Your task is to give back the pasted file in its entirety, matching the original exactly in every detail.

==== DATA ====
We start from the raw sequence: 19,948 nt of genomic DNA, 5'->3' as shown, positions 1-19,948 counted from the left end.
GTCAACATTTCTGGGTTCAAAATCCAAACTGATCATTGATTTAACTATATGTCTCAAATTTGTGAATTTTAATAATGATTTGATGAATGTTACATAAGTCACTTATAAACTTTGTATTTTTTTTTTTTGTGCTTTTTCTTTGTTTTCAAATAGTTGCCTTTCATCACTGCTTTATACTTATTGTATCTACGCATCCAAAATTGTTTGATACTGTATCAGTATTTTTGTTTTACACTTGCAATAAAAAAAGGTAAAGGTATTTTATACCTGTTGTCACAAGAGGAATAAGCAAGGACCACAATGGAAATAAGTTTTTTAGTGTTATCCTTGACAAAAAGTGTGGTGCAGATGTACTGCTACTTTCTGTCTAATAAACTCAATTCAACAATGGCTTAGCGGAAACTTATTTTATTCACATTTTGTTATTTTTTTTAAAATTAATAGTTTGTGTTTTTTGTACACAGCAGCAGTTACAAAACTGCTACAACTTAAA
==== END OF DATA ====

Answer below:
We start from the raw sequence: 19,948 nt of genomic DNA, 5'->3' as shown, positions 1-19,948 counted from the left end.
GTCAACATTTCTGGGTTCAAAATCCAAACTGATCATTGATTTAACTATATGTCTCAAATTTGTGAATTTTAATAATGATTTGATGAATGTTACATAAGTCACTTATAAACTTTGTATTTTTTTTTTTTGTGCTTTTTCTTTGTTTTCAAATAGTTGCCTTTCATCACTGCTTTATACTTATTGTATCTACGCATCCAAAATTGTTTGATACTGTATCAGTATTTTTGTTTTACACTTGCAATAAAAAAAGGTAAAGGTATTTTATACCTGTTGTCACAAGAGGAATAAGCAAGGACCACAATGGAAATAAGTTTTTTAGTGTTATCCTTGACAAAAAGTGTGGTGCAGATGTACTGCTACTTTCTGTCTAATAAACTCAATTCAACAATGGCTTAGCGGAAACTTATTTTATTCACATTTTGTTATTTTTTTTAAAATTAATAGTTTGTGTTTTTTGTACACAGCAGCAGTTACAAAACTGCTACAACTTAAA